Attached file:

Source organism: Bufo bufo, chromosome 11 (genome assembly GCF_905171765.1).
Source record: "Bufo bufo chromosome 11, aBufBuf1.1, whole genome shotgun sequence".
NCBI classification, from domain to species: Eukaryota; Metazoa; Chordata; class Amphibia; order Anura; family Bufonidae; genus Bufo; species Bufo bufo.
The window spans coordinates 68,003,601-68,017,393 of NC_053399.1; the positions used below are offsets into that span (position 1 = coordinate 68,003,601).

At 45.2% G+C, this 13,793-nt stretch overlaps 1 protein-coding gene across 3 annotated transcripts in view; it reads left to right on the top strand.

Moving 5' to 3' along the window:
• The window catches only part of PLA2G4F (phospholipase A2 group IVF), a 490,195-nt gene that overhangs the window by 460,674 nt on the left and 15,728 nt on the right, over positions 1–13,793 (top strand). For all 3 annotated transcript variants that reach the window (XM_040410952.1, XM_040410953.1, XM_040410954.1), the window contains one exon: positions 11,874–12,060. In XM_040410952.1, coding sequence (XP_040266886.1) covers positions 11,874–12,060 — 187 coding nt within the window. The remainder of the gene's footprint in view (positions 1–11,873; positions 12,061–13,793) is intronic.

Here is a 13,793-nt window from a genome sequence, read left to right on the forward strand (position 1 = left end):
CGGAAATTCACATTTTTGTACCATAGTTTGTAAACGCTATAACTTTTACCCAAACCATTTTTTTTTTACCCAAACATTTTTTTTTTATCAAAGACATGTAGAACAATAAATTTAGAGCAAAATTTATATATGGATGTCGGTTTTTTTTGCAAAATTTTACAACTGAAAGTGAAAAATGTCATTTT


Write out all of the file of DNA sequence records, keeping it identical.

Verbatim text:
Source organism: Bufo bufo, chromosome 11 (genome assembly GCF_905171765.1).
Source record: "Bufo bufo chromosome 11, aBufBuf1.1, whole genome shotgun sequence".
NCBI classification, from domain to species: Eukaryota; Metazoa; Chordata; class Amphibia; order Anura; family Bufonidae; genus Bufo; species Bufo bufo.
The window spans coordinates 68,003,601-68,017,393 of NC_053399.1; the positions used below are offsets into that span (position 1 = coordinate 68,003,601).

At 45.2% G+C, this 13,793-nt stretch overlaps 1 protein-coding gene across 3 annotated transcripts in view; it reads left to right on the top strand.

Moving 5' to 3' along the window:
• The window catches only part of PLA2G4F (phospholipase A2 group IVF), a 490,195-nt gene that overhangs the window by 460,674 nt on the left and 15,728 nt on the right, over positions 1–13,793 (top strand). For all 3 annotated transcript variants that reach the window (XM_040410952.1, XM_040410953.1, XM_040410954.1), the window contains one exon: positions 11,874–12,060. In XM_040410952.1, coding sequence (XP_040266886.1) covers positions 11,874–12,060 — 187 coding nt within the window. The remainder of the gene's footprint in view (positions 1–11,873; positions 12,061–13,793) is intronic.

Here is a 13,793-nt window from a genome sequence, read left to right on the forward strand (position 1 = left end):
CGGAAATTCACATTTTTGTACCATAGTTTGTAAACGCTATAACTTTTACCCAAACCATTTTTTTTTTACCCAAACATTTTTTTTTTATCAAAGACATGTAGAACAATAAATTTAGAGCAAAATTTATATATGGATGTCGGTTTTTTTTGCAAAATTTTACAACTGAAAGTGAAAAATGTCATTTT